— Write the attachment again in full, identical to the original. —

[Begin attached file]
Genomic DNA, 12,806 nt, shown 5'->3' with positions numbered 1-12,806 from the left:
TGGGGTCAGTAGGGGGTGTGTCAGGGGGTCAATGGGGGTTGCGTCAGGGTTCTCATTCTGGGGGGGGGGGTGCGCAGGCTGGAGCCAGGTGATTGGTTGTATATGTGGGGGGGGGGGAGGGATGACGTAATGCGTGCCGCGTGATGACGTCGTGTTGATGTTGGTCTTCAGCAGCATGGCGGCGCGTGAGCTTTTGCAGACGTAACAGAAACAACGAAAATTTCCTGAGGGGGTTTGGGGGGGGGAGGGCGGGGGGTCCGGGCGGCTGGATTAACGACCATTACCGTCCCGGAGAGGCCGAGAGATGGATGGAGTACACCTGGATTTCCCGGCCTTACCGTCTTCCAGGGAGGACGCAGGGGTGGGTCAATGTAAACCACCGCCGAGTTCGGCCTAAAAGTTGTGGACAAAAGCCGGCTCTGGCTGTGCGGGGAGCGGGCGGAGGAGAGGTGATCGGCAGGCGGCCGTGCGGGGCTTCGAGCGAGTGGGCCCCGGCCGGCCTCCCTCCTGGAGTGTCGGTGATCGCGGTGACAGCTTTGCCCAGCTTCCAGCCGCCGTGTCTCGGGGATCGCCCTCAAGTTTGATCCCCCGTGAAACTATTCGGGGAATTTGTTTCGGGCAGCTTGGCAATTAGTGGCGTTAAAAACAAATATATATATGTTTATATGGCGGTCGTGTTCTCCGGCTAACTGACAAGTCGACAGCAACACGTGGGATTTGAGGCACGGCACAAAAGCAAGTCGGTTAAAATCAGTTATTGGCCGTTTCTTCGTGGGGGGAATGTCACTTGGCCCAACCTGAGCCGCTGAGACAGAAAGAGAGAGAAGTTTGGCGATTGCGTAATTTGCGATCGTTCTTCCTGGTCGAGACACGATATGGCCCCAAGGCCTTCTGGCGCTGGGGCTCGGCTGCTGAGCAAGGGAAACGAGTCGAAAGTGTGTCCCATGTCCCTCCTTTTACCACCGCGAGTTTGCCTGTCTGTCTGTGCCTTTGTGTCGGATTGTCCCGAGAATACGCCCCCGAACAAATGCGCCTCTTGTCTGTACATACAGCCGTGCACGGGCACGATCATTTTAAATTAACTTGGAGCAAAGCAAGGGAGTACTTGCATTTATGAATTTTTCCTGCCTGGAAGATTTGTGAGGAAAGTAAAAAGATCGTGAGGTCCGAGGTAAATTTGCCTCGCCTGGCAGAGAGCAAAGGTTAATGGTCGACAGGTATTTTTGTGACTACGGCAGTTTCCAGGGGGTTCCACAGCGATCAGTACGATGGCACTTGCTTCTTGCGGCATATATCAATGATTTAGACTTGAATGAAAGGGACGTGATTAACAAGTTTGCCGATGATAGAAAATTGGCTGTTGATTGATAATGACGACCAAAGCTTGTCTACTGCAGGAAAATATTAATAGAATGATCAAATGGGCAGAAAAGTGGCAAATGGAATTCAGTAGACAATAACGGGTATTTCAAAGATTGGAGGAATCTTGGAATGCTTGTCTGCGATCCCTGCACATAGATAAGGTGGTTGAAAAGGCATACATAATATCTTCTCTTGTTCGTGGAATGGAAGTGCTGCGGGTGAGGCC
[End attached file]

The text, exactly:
Genomic DNA, 12,806 nt, shown 5'->3' with positions numbered 1-12,806 from the left:
TGGGGTCAGTAGGGGGTGTGTCAGGGGGTCAATGGGGGTTGCGTCAGGGTTCTCATTCTGGGGGGGGGGGTGCGCAGGCTGGAGCCAGGTGATTGGTTGTATATGTGGGGGGGGGGGAGGGATGACGTAATGCGTGCCGCGTGATGACGTCGTGTTGATGTTGGTCTTCAGCAGCATGGCGGCGCGTGAGCTTTTGCAGACGTAACAGAAACAACGAAAATTTCCTGAGGGGGTTTGGGGGGGGGAGGGCGGGGGGTCCGGGCGGCTGGATTAACGACCATTACCGTCCCGGAGAGGCCGAGAGATGGATGGAGTACACCTGGATTTCCCGGCCTTACCGTCTTCCAGGGAGGACGCAGGGGTGGGTCAATGTAAACCACCGCCGAGTTCGGCCTAAAAGTTGTGGACAAAAGCCGGCTCTGGCTGTGCGGGGAGCGGGCGGAGGAGAGGTGATCGGCAGGCGGCCGTGCGGGGCTTCGAGCGAGTGGGCCCCGGCCGGCCTCCCTCCTGGAGTGTCGGTGATCGCGGTGACAGCTTTGCCCAGCTTCCAGCCGCCGTGTCTCGGGGATCGCCCTCAAGTTTGATCCCCCGTGAAACTATTCGGGGAATTTGTTTCGGGCAGCTTGGCAATTAGTGGCGTTAAAAACAAATATATATATGTTTATATGGCGGTCGTGTTCTCCGGCTAACTGACAAGTCGACAGCAACACGTGGGATTTGAGGCACGGCACAAAAGCAAGTCGGTTAAAATCAGTTATTGGCCGTTTCTTCGTGGGGGGAATGTCACTTGGCCCAACCTGAGCCGCTGAGACAGAAAGAGAGAGAAGTTTGGCGATTGCGTAATTTGCGATCGTTCTTCCTGGTCGAGACACGATATGGCCCCAAGGCCTTCTGGCGCTGGGGCTCGGCTGCTGAGCAAGGGAAACGAGTCGAAAGTGTGTCCCATGTCCCTCCTTTTACCACCGCGAGTTTGCCTGTCTGTCTGTGCCTTTGTGTCGGATTGTCCCGAGAATACGCCCCCGAACAAATGCGCCTCTTGTCTGTACATACAGCCGTGCACGGGCACGATCATTTTAAATTAACTTGGAGCAAAGCAAGGGAGTACTTGCATTTATGAATTTTTCCTGCCTGGAAGATTTGTGAGGAAAGTAAAAAGATCGTGAGGTCCGAGGTAAATTTGCCTCGCCTGGCAGAGAGCAAAGGTTAATGGTCGACAGGTATTTTTGTGACTACGGCAGTTTCCAGGGGGTTCCACAGCGATCAGTACGATGGCACTTGCTTCTTGCGGCATATATCAATGATTTAGACTTGAATGAAAGGGACGTGATTAACAAGTTTGCCGATGATAGAAAATTGGCTGTTGATTGATAATGACGACCAAAGCTTGTCTACTGCAGGAAAATATTAATAGAATGATCAAATGGGCAGAAAAGTGGCAAATGGAATTCAGTAGACAATAACGGGTATTTCAAAGATTGGAGGAATCTTGGAATGCTTGTCTGCGATCCCTGCACATAGATAAGGTGGTTGAAAAGGCATACATAATATCTTCTCTTGTTCGTGGAATGGAAGTGCTGCGGGTGAGGCC